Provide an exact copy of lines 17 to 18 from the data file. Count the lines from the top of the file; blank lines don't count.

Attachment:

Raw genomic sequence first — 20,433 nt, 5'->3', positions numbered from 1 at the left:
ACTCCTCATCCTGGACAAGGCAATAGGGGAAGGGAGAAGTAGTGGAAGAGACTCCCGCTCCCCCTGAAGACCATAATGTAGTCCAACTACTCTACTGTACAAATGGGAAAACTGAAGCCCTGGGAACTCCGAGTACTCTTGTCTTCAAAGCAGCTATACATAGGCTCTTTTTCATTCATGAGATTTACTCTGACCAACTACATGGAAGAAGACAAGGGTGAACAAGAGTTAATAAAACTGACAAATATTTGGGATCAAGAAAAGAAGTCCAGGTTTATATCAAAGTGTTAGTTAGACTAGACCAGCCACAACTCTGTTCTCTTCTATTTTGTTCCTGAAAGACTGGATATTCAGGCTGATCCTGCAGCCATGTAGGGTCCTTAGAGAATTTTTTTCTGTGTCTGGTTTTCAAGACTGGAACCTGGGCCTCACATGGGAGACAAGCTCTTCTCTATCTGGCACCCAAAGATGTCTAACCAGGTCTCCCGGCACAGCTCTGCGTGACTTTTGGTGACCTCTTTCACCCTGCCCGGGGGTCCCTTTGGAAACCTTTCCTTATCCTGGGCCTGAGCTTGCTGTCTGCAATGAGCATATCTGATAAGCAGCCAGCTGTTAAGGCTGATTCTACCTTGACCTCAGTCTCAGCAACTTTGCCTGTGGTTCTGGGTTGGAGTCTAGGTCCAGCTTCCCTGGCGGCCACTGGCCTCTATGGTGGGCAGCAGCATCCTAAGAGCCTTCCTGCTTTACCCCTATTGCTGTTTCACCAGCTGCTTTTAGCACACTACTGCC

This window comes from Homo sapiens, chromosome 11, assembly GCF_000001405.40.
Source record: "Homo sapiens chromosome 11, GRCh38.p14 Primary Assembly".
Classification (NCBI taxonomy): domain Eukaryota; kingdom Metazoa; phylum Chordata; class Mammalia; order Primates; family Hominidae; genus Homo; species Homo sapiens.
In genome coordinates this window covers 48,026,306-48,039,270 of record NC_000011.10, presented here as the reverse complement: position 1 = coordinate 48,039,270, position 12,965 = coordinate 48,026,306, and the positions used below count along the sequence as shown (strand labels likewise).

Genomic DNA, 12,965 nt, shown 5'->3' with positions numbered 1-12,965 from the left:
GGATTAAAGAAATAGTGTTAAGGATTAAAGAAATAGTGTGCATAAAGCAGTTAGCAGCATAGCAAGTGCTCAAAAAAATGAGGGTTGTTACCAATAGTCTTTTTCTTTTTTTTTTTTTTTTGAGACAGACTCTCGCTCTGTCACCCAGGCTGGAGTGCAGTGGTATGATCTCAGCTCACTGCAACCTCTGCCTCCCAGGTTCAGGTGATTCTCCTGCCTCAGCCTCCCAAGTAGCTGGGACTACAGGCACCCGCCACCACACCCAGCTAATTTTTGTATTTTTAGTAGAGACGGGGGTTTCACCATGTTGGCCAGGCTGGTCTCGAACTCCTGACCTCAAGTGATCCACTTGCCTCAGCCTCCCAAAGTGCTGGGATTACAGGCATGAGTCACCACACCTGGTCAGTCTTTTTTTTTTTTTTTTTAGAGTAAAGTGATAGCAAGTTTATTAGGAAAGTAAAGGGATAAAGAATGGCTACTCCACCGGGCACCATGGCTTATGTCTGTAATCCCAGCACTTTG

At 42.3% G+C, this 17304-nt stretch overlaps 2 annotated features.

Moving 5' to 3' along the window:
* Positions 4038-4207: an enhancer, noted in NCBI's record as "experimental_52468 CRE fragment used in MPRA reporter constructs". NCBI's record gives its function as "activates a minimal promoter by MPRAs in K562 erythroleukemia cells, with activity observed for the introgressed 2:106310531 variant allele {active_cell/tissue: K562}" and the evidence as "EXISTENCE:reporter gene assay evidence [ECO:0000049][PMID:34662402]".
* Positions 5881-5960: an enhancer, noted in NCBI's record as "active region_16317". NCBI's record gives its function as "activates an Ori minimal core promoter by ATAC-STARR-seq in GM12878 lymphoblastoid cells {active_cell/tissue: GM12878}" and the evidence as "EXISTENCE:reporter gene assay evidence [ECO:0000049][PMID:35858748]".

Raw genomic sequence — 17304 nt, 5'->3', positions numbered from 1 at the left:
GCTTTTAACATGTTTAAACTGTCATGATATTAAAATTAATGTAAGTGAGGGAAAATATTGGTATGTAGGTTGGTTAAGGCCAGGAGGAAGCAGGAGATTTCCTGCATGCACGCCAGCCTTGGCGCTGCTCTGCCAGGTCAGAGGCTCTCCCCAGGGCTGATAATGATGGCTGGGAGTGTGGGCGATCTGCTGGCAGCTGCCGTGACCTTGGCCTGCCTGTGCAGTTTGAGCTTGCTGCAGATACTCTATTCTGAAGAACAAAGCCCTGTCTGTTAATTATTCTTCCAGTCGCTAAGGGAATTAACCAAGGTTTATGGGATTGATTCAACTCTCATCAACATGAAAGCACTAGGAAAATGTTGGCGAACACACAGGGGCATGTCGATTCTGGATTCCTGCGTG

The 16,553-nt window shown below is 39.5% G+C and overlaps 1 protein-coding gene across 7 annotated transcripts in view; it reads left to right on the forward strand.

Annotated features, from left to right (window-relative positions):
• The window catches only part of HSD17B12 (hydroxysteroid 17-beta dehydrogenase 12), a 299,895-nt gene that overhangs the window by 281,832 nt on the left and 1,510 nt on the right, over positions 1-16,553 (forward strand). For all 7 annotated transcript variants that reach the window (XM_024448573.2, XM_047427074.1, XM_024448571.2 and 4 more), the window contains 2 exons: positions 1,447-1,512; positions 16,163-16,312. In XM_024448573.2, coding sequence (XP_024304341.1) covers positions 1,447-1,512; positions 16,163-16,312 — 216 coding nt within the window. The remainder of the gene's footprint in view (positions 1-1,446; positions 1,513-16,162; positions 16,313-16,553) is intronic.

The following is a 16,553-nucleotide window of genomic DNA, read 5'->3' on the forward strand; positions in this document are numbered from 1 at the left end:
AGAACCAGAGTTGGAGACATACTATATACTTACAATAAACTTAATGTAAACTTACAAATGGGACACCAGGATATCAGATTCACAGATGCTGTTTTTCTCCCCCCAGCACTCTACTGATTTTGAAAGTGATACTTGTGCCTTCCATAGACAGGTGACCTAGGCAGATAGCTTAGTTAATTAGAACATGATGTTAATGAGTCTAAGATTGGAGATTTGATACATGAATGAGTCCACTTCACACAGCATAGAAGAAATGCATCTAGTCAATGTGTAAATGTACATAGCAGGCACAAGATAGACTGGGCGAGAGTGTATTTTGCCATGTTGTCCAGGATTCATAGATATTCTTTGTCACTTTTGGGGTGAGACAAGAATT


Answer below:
• The window catches only part of HSD17B12 (hydroxysteroid 17-beta dehydrogenase 12), a 299,895-nt gene that overhangs the window by 281,832 nt on the left and 1,510 nt on the right, over positions 1-16,553 (forward strand). For all 7 annotated transcript variants that reach the window (XM_024448573.2, XM_047427074.1, XM_024448571.2 and 4 more), the window contains 2 exons: positions 1,447-1,512; positions 16,163-16,312. In XM_024448573.2, coding sequence (XP_024304341.1) covers positions 1,447-1,512; positions 16,163-16,312 — 216 coding nt within the window. The remainder of the gene's footprint in view (positions 1-1,446; positions 1,513-16,162; positions 16,313-16,553) is intronic.

The following is a 16,553-nucleotide window of genomic DNA, read 5'->3' on the forward strand; positions in this document are numbered from 1 at the left end: